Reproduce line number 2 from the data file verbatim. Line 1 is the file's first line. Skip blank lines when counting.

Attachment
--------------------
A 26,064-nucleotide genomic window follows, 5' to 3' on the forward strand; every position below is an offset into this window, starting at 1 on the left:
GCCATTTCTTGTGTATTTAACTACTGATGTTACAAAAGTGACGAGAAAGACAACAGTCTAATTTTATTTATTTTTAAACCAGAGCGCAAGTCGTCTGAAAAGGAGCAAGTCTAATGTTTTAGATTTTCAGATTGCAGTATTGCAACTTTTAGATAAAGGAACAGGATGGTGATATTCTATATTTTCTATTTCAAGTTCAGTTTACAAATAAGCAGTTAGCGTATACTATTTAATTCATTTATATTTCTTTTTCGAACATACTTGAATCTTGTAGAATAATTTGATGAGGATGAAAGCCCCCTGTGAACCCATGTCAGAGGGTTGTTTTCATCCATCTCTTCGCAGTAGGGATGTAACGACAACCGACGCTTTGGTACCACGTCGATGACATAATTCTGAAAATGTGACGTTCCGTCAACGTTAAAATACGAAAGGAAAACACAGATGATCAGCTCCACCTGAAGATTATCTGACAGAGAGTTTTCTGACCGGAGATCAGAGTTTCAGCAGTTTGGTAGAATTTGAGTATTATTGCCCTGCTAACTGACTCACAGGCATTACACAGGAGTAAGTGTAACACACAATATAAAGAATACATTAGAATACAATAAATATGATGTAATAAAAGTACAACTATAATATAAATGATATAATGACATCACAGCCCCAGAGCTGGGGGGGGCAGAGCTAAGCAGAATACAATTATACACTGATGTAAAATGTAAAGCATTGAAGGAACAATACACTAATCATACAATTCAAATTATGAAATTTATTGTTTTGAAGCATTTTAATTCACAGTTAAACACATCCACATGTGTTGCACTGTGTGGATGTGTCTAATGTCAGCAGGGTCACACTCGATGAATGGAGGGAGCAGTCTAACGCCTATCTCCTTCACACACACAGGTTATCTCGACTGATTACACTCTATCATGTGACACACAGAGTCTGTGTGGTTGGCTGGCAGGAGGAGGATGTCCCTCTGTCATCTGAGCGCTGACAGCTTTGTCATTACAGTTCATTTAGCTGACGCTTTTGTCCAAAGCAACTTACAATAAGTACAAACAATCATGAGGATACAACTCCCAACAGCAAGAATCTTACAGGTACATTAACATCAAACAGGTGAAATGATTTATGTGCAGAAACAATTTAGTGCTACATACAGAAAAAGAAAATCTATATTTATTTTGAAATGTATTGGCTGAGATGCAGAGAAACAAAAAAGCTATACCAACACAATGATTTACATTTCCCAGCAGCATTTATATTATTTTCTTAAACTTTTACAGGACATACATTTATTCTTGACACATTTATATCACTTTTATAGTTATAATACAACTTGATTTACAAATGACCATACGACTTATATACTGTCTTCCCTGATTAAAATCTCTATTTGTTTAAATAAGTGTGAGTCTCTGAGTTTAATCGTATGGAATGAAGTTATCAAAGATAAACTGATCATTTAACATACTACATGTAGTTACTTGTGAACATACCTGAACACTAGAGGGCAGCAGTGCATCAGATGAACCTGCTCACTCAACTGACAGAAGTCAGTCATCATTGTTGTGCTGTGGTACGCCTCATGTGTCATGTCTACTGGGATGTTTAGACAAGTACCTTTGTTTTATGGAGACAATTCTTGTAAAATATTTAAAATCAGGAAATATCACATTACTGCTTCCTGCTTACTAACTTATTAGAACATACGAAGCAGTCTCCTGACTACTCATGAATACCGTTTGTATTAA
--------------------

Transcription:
GCCATTTCTTGTGTATTTAACTACTGATGTTACAAAAGTGACGAGAAAGACAACAGTCTAATTTTATTTATTTTTAAACCAGAGCGCAAGTCGTCTGAAAAGGAGCAAGTCTAATGTTTTAGATTTTCAGATTGCAGTATTGCAACTTTTAGATAAAGGAACAGGATGGTGATATTCTATATTTTCTATTTCAAGTTCAGTTTACAAATAAGCAGTTAGCGTATACTATTTAATTCATTTATATTTCTTTTTCGAACATACTTGAATCTTGTAGAATAATTTGATGAGGATGAAAGCCCCCTGTGAACCCATGTCAGAGGGTTGTTTTCATCCATCTCTTCGCAGTAGGGATGTAACGACAACCGACGCTTTGGTACCACGTCGATGACATAATTCTGAAAATGTGACGTTCCGTCAACGTTAAAATACGAAAGGAAAACACAGATGATCAGCTCCACCTGAAGATTATCTGACAGAGAGTTTTCTGACCGGAGATCAGAGTTTCAGCAGTTTGGTAGAATTTGAGTATTATTGCCCTGCTAACTGACTCACAGGCATTACACAGGAGTAAGTGTAACACACAATATAAAGAATACATTAGAATACAATAAATATGATGTAATAAAAGTACAACTATAATATAAATGATATAATGACATCACAGCCCCAGAGCTGGGGGGGGCAGAGCTAAGCAGAATACAATTATACACTGATGTAAAATGTAAAGCATTGAAGGAACAATACACTAATCATACAATTCAAATTATGAAATTTATTGTTTTGAAGCATTTTAATTCACAGTTAAACACATCCACATGTGTTGCACTGTGTGGATGTGTCTAATGTCAGCAGGGTCACACTCGATGAATGGAGGGAGCAGTCTAACGCCTATCTCCTTCACACACACAGGTTATCTCGACTGATTACACTCTATCATGTGACACACAGAGTCTGTGTGGTTGGCTGGCAGGAGGAGGATGTCCCTCTGTCATCTGAGCGCTGACAGCTTTGTCATTACAGTTCATTTAGCTGACGCTTTTGTCCAAAGCAACTTACAATAAGTACAAACAATCATGAGGATACAACTCCCAACAGCAAGAATCTTACAGGTACATTAACATCAAACAGGTGAAATGATTTATGTGCAGAAACAATTTAGTGCTACATACAGAAAAAGAAAATCTATATTTATTTTGAAATGTATTGGCTGAGATGCAGAGAAACAAAAAAGCTATACCAACACAATGATTTACATTTCCCAGCAGCATTTATATTATTTTCTTAAACTTTTACAGGACATACATTTATTCTTGACACATTTATATCACTTTTATAGTTATAATACAACTTGATTTACAAATGACCATACGACTTATATACTGTCTTCCCTGATTAAAATCTCTATTTGTTTAAATAAGTGTGAGTCTCTGAGTTTAATCGTATGGAATGAAGTTATCAAAGATAAACTGATCATTTAACATACTACATGTAGTTACTTGTGAACATACCTGAACACTAGAGGGCAGCAGTGCATCAGATGAACCTGCTCACTCAACTGACAGAAGTCAGTCATCATTGTTGTGCTGTGGTACGCCTCATGTGTCATGTCTACTGGGATGTTTAGACAAGTACCTTTGTTTTATGGAGACAATTCTTGTAAAATATTTAAAATCAGGAAATATCACATTACTGCTTCCTGCTTACTAACTTATTAGAACATACGAAGCAGTCTCCTGACTACTCATGAATACCGTTTGTATTAA